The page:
Spaces in play


Reena Ardeshana

Following Romania’s independence in 1878, the government promoted the growth of the industrial sector. As a result of this shift towards industry as a more significant economic contributor, sites such as Chimopar began to emerge within the city. Chimopar was founded at the end of the nineteenth century and is one of the oldest chemical factories in Romania, its primary function being the production and supply of plant fertiliser for the country, and gunpowder for the Romanian Army. During the Communist Regime, the site was expanded to keep up with the growing demand in products, and employed over 900 workers. It is possible to imagine the site as a once bustling and hectic place, filled with an air of rigor, operation and production.

In 1923 and 1979, the site faced two major explosions. However, it was not until the disbandment of the Soviet Union at the end of the twentieth century that the factory truly began to fall into decline. With a massive decrease in demand for raw products, the site began to make significant efficiencies, limiting the number of workers to just over 60. The factory remained operational only on a small corner of the site, leaving the remainder to fall into disrepair and decay.[4] 4 - Clare Nuttall, ‘Romanians fight to hold on to industrial architectural heritage’, 2015 [accessed 20 May 2019].The disused site became an open invitation to new inhabitants and offered a playground of possibilities (fig. 8).

MO02 - 08

Figure 8. Google aerial map of Chimopar. The site is located in South-East Bucharest, at the periphery of the municipality border. The industrial zone spreads over several hectares and is sandwiched between the Dâmboviţa River to the south and Bulevardul The­odor Pallady to the north.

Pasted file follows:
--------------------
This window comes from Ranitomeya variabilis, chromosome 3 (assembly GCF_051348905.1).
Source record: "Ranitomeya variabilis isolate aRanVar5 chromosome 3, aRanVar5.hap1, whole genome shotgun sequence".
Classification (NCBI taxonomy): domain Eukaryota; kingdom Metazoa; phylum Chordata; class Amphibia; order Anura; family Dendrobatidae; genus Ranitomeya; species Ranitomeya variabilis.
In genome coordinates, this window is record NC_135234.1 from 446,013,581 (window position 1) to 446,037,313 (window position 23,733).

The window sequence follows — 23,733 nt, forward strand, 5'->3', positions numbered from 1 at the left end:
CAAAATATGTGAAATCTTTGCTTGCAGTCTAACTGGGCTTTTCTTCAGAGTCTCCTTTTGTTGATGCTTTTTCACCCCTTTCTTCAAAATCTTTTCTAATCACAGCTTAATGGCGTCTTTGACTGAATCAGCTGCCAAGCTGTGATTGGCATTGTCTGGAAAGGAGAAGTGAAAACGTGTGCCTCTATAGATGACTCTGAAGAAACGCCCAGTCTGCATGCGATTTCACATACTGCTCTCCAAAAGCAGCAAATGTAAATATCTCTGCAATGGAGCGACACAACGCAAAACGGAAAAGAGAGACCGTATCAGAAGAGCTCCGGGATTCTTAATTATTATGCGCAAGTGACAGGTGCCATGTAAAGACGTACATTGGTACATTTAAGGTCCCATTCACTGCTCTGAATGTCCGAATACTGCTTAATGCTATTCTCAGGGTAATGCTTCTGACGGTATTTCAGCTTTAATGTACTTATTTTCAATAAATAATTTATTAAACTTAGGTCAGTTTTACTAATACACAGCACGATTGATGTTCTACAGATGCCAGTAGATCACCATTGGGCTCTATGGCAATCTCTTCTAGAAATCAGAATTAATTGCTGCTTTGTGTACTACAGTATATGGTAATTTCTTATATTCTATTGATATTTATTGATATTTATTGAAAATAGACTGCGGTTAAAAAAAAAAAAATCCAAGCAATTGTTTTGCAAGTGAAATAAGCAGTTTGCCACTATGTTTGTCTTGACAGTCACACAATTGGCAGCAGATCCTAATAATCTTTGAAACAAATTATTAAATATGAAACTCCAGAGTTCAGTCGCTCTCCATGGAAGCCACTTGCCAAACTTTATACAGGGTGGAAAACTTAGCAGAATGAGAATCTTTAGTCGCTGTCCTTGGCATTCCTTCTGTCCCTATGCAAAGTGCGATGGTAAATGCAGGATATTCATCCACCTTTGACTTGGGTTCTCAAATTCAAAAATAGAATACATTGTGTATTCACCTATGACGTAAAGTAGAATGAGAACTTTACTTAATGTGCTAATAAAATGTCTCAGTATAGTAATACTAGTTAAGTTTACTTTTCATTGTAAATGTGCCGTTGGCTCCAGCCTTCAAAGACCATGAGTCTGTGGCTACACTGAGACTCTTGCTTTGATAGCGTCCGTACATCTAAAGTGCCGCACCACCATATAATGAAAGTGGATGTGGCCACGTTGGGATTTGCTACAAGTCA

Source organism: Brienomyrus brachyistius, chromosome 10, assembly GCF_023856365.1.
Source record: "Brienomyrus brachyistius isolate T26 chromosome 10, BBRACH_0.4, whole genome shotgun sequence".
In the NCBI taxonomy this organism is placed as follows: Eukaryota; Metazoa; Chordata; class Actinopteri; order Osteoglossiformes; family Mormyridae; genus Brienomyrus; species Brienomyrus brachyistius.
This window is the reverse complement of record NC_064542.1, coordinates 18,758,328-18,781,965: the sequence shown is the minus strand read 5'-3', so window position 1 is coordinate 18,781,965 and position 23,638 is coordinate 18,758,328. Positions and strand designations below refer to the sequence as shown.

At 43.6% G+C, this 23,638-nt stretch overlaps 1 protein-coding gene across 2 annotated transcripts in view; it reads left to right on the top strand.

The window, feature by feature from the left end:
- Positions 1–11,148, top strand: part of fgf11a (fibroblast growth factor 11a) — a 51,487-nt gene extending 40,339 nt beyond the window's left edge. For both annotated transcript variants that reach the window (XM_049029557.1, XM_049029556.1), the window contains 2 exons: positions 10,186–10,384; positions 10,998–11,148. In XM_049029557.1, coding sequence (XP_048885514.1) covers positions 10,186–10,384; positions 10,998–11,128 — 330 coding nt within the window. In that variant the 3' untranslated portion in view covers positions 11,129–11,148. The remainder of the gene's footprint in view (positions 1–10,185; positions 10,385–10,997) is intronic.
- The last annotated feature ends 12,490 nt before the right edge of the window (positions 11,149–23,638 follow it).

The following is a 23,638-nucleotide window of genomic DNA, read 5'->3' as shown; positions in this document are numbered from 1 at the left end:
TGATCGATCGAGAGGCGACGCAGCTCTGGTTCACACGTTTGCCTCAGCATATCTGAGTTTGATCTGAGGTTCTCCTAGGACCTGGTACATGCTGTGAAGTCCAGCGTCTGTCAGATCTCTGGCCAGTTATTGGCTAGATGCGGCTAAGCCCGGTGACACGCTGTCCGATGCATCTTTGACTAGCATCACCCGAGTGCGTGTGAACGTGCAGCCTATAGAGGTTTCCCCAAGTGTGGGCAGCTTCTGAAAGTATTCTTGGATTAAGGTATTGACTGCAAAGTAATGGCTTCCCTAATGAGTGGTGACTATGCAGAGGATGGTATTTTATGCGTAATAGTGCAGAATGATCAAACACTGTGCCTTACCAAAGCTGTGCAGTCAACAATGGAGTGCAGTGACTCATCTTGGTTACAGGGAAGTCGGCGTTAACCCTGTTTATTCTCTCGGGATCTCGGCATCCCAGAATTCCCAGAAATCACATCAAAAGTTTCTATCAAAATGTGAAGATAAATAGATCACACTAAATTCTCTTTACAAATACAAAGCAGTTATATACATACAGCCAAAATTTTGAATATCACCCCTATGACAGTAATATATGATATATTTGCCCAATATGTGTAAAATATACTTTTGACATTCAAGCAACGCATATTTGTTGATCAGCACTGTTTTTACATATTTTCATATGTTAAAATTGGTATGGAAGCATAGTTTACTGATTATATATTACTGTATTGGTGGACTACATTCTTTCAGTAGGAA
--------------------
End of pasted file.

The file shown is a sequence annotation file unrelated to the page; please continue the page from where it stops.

With no clear ownership, the buildings on the site have been left to deteriorate. Roofs, windows, and doors meticulously removed in a controlled manner by temporary occupants as they come and go from the site, leaving the bare carcass of a former machine. Whilst on first glance the site may appear empty, a closer observation of the site begins to reveal traces of its past and transgressive behaviours of its new inhabitants. Discarded gas masks speak of the history of the site, the workers, and protocols. Yet with the risk of the site’s previous operation, a boarded opening in the site’s boundary shows a clear act of defiance and disregard of danger. The act of creating a hole in the wall defines a point of entry. The door placed in front guards the entry and claims the passage between inside and outside, granting access to temporal visitors (fig. 9).


MO02 - 09a

Figure 9a. Series of photographs taken at the Chimopar site that reveal traces of transgressive acts from the site’s inhabitants.

Film makers and photographers make use of the dramatic and emotive setting, whilst local artists come here to make their mark on the crumbling walls. The freedom and detachment from the city offers a wonderful opportunity for imagination, games and play. The temporal occupants of the ‘abandoned’ site begin to transgress and change the space, enriching the function, making it into a place where multiple functions co-exist.

The site offers a rich ground for observation of not only the existing structures and their spatial qualities, but also the constructed stories from traces of past inhabitants, however temporal. Their movements, actions and behaviours become part of the site and offer a re-reading of the site through their eyes. In order to develop an appreciation of the complexities of systems at work within this site it is first necessary to define the gazes or specific lenses through which the site is seen.

MO02 - 09b

Figure 9b. Series of photographs taken at the Chimopar site that reveal traces of transgressive acts from the site’s inhabitants.



TU Delft / Faculty of Architecture